To further verify whether TURB may lead to an increase in CTCs in the bloodstream, blood samples were drawn from the peripheral vein before resection (PV1), after resection of the tumor base (PV2), and at 12 h after resection (PV3). The mean CTCs at PV1, PV2, and PV3 in the TURB group were 3.33 ± 5.83/ml, 11.78 ± 11.85/ml, and 22.67 ± 24.25/ml, respectively. Compared with PV1, a significantly higher number of CTCs was observed at PV3 (p = 0.047). Although the PV2 sample did not show a significant increase in CTCs compared to PV1, and PV3 did not show a significant increase in CTCs compared to PV2 (p = 0.056 and 0.068, respectively), there was an insignificant increasing trend of CTC number during the entire TURB process.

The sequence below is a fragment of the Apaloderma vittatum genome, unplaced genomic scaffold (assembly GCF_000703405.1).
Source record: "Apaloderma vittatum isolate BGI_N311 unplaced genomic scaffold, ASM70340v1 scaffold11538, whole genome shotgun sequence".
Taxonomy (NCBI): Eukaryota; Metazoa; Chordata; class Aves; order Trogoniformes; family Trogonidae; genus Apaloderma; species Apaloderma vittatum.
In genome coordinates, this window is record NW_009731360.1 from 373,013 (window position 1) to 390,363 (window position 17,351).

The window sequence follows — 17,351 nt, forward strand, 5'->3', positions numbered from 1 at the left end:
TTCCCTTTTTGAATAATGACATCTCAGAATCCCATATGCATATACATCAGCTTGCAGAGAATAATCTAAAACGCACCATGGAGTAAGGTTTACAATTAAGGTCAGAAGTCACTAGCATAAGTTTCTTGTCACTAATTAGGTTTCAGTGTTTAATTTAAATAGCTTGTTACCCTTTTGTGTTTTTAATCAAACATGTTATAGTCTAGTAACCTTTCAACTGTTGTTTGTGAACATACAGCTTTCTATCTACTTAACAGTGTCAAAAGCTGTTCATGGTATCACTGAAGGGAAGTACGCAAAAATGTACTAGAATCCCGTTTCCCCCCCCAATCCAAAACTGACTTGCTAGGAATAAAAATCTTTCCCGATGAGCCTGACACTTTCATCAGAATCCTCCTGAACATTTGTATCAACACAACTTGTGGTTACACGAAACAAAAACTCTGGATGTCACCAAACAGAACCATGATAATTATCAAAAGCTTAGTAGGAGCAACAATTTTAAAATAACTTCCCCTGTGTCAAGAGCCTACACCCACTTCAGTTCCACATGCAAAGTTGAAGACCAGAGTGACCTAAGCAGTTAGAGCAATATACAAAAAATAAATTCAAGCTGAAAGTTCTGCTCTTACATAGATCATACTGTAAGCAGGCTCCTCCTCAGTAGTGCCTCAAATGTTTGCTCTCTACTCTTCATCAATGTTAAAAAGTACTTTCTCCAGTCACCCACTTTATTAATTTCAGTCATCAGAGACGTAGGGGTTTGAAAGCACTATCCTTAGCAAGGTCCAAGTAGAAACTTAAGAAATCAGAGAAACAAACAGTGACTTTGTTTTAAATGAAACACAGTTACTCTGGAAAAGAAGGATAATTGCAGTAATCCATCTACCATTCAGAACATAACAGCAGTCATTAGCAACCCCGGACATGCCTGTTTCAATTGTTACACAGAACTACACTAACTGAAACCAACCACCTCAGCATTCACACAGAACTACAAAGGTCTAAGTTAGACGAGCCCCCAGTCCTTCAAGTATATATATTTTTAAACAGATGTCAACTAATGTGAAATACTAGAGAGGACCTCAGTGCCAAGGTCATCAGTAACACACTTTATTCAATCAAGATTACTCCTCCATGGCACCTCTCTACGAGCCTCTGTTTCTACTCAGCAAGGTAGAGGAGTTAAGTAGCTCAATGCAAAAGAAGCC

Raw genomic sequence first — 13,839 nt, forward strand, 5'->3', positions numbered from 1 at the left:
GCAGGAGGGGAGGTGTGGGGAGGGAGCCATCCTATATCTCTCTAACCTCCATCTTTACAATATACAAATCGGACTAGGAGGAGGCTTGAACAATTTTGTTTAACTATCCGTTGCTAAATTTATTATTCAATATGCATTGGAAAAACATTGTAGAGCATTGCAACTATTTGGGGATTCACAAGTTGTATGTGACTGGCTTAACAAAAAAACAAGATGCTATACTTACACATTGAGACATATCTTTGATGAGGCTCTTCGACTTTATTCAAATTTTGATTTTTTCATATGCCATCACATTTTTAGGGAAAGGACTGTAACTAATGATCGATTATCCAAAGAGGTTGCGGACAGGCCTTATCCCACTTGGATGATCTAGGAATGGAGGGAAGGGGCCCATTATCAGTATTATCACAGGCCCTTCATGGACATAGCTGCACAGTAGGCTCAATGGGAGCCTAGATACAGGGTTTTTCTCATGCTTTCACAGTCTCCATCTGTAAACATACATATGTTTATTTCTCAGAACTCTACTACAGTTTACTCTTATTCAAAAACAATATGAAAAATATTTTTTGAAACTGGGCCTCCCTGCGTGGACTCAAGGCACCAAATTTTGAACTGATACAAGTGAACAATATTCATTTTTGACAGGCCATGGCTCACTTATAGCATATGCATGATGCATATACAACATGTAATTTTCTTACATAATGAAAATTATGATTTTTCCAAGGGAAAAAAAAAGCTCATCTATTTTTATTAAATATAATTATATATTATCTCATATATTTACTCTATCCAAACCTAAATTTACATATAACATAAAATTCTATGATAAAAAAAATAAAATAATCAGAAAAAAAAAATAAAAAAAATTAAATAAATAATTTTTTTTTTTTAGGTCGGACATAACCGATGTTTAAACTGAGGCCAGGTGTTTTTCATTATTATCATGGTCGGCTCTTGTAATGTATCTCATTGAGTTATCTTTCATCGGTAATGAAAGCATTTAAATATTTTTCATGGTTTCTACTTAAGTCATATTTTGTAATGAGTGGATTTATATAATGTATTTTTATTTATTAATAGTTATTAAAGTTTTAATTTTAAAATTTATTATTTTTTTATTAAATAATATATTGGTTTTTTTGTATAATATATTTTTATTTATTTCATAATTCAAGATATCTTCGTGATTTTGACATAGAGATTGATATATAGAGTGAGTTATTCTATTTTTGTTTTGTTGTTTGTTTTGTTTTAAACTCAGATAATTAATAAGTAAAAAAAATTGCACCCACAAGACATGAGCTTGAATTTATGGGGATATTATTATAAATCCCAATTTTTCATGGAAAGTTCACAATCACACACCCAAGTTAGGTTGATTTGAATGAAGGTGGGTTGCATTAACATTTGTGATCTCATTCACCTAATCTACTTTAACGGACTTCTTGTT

On the other hand, the mean CTCs of PV1, PV2, and PV3 in the RERBT group were 8.00 ± 9.03/ml, 8.00 ± 9.80/ml, and 4.33 ± 5.52/ml, respectively. There were no significant changes in CTCs among the PV1, PV2, and PV3 samples in the RERBT group (the p values of PV3 vs. PV1, PV2 vs. PV1, and PV3 vs. PV2 were 0.176, 1.000, and 0.094, respectively). In addition, for the four control volunteers, no measurable CTCs were observed.
NMIBCs are known as malignant urothelial tumors that do not invade the detrusor and are staged as Ta, T1, or carcinoma in situ (CIS). TURB remains the gold standard for the management of NMIBC. However, the piece-by-piece resection pattern violates the basic oncological surgical principles of en bloc resection and may lead to tumor cell dispersal. Despite complete resection, these tumors have a high propensity to recur and progress, with unacceptable rates of recurrence and progression as high as 78 and 45% within 5 years after the initial TURB, respectively . Does the TURB itself contribute to the poor oncological outcomes for NMIBC, which is traditionally categorized as superficial bladder cancer?